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The fourth volume in Isobelle Carmody’s Obernewtyn Chronicles was going to be my last for a while. I found the first four books at the library so decided to try them–and they are a really good fantasy. This latest one leaves so much hanging that I wish I’d found all eight. In The Keeping Place, war comes to the land and the Misfits reluctantly agree to aid the Rebels in an elaborate plan to take over the Council Lands in a carefully orchestrated series of maneuvers. But traitors have infiltrated the Rebels, treachery among the Rebel factions threatens mayhem, Rushton, the lord of Obernewtyn has gone missing, and Elspeth is under pressure to find the machines that destroyed most of earth in the Great White before they can be used again.

That’s the short version. Elspeth is in charge during Rushton’s absence and Obernewtyn’s protection is beginning to unravel. The various guilds are inventing new ways to perform their duties–one has created diving gear to explore an underwater ruin from the Beforetime, another is split in two groups and part of the guild is training itself to be knights and spies. Dragon, the powerful feral child Elspeth found on a previous journey, is still in a deep coma but her tortured dreams transfer to everyone in Obernewtyn and no one can sleep easily. Maruman, the old cat-medium who is devoted to Elspeth and her fated quest, delivers more urgent exhortations to find the clues to the whereabouts of the deadly machines. Ariel, the angelic sadist who left Obernewtyn to join the religious cult, the Herders, appears in Elspeth’s dreams and threatens her life and all she holds dear.

When Elspeth receives disturbing news about Rushton, she knows it is time to act. The Misfits had voted to abstain from any rebellion and pursue a path of peace in their mountains but they are drawn into the battles and into grave danger. Many things don’t seem quite right and suddenly real horrors and betrayal rip apart fragile coalitions and unimaginable depravity comes to light. Elspeth re-connects with Swallow, who is now king of the elite band of gypsies who are indebted to her. She travels the perilous dreampaths to search for clues and to attempt to heal Dragon and bring back Rushton. Her dreams are increasingly troubled, increasingly violent and increasingly real. Being in charge means having the power of life and death and Elspeth is a reluctant but decisive leader.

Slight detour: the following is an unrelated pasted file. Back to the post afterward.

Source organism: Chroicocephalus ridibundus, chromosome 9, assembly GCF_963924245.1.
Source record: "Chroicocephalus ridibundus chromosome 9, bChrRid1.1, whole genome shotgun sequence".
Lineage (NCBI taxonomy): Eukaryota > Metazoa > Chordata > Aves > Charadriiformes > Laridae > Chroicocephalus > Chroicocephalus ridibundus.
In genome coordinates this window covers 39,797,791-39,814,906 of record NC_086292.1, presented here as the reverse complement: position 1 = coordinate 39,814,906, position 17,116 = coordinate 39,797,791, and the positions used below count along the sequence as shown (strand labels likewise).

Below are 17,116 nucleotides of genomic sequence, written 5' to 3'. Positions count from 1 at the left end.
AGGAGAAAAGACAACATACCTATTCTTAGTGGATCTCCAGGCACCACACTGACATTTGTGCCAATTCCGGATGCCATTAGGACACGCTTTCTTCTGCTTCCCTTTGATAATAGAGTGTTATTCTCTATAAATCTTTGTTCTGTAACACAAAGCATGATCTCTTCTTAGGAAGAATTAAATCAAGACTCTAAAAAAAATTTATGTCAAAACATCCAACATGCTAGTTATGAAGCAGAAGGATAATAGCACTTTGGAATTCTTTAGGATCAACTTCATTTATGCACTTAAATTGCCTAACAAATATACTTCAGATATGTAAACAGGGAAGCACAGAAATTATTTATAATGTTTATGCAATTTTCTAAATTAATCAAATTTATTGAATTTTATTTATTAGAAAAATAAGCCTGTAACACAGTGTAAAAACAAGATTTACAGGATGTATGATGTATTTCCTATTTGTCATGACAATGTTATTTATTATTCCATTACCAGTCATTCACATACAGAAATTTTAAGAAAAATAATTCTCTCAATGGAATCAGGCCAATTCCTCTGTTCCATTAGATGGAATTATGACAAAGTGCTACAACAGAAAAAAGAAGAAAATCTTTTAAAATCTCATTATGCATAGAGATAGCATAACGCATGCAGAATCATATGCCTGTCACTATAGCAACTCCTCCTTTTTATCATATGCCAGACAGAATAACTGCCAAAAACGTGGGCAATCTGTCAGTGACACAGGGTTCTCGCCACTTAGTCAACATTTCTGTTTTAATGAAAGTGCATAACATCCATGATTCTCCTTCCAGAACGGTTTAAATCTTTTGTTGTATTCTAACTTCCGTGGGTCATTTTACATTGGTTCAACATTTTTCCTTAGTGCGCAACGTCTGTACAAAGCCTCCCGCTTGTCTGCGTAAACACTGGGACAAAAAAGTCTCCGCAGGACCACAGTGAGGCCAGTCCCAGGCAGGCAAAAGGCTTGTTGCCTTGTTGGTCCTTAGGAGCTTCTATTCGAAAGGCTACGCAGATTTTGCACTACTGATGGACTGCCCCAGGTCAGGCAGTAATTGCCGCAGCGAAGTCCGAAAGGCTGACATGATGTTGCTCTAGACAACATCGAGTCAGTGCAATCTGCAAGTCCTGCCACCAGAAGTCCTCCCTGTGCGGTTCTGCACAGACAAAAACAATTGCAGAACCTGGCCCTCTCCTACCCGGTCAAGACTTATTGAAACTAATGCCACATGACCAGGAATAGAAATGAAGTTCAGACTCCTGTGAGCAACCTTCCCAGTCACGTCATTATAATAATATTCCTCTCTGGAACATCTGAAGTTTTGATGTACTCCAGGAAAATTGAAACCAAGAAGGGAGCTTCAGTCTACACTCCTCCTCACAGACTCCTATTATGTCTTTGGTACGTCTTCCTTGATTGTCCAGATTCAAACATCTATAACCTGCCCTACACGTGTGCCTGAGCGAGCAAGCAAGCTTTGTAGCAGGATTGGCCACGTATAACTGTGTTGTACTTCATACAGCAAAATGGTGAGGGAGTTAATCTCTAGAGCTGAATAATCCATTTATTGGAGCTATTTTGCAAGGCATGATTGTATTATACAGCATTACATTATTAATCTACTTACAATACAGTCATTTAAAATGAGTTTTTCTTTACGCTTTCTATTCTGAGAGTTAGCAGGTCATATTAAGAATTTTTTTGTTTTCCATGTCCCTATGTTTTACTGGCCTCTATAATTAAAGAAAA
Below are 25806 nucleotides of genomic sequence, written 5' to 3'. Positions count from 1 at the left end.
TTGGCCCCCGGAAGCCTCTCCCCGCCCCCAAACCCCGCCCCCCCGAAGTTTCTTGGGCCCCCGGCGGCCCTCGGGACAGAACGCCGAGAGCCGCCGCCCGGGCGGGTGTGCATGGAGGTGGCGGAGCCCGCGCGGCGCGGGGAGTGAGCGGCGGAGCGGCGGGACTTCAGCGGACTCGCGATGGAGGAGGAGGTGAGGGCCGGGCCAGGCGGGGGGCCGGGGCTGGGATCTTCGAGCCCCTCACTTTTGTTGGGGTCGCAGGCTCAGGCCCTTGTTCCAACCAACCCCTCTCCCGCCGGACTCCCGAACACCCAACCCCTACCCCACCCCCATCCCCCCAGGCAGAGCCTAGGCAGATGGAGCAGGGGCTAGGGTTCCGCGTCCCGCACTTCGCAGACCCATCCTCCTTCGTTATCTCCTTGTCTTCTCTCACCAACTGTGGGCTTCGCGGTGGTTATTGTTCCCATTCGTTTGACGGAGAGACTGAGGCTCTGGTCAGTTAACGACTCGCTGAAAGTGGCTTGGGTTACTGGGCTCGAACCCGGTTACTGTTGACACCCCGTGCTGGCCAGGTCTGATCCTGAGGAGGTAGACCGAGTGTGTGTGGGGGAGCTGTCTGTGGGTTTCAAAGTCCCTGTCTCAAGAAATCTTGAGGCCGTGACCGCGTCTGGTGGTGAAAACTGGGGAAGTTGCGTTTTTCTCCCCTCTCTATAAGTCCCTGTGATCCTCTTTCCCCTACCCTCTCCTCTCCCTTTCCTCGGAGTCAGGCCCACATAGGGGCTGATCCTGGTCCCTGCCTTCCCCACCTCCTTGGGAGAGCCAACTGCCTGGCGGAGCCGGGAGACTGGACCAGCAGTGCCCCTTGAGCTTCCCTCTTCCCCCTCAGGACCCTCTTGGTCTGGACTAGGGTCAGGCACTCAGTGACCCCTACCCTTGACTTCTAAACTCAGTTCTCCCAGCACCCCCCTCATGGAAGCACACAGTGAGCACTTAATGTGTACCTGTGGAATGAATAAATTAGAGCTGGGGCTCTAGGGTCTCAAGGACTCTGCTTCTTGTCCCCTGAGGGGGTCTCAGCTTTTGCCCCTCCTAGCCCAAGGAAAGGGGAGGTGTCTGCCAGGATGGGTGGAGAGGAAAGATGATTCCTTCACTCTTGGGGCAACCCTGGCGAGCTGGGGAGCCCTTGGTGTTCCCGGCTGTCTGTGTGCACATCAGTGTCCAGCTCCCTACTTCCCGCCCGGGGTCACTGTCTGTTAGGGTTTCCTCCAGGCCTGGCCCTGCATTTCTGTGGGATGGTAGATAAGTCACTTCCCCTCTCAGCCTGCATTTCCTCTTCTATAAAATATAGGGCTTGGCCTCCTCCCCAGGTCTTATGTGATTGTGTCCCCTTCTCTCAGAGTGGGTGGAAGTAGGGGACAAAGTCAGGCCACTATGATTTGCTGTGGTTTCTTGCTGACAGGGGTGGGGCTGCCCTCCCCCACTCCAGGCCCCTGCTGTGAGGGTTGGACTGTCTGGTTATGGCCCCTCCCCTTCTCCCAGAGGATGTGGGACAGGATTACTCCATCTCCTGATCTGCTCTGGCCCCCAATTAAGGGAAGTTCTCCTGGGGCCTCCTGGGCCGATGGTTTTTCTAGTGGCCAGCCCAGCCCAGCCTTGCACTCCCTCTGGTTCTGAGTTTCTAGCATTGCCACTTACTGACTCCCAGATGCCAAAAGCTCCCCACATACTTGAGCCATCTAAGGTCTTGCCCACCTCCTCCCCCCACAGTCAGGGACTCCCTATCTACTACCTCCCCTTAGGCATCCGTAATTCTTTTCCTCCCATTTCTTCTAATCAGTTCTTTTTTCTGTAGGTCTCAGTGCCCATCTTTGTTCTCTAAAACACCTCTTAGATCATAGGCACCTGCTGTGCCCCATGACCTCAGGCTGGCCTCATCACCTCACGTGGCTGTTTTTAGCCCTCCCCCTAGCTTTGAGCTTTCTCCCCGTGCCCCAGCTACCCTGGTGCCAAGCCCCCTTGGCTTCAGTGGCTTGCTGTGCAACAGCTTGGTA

When a daring move uncovers a major clue to the location of the death machines, the impact is muted by the terrible human tragedy a different search unearths in a Herder cloister. It seems as if many more Misfits will die before Elspeth can disable the system to destroy the planet for good–and those who are left are damaged, possibly beyond repair. So I’m quite curious to see what happens next. Obernewtyn is a complex and well-drawn world full of compelling characters, unexpected plot developments and chilling detail. I’ll have to prowl the YA section to discover 5-8 so I can learn the ultimate fate of a heroine whose journey equals that of any male protagonist in a fantasy/sci-fi fiction.

The Keeping Place: The Obernewtyn Chronicles 4   Isobelle Carmody | Random House   2008

Ashling – Isobelle Carmody

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An ashling is a dream that calls you to a task. That is wisdom from the language of the beasts whom Elspeth can communicate with through a silent mindspeak that is one of her Talents. Elspeth is a Misfit, a human with powerful mental abilities that make her a pariah to the untalented people who rule her world. What is left of earth after a blinding holocaust called the Great White is a poisoned, treacherous, mistrustful and power-mad place in which anyone who is different is at terrible risk. Rather like our own civilization, as a matter of fact.

In Ashling, Isobelle Carmody continues the fantasy saga of Elspeth and a cast of original characters, including a cat who has visions and a horse who styles himself Elspeth’s protector. The Misfits live in a remote mountain compound called Obernewtyn, led by a latent Talent named Rushton who is a direct heir of Obernewtyn estate’s founders. His ancestors include people who ived before the Great White and seemed to know about, and likely possess, some of the Talents. Elspeth is the Seeker, the one selected to find the death machines used centuries before to destroy much of the planet and disable them so they can never be used again. She is not the only one interested in those machines.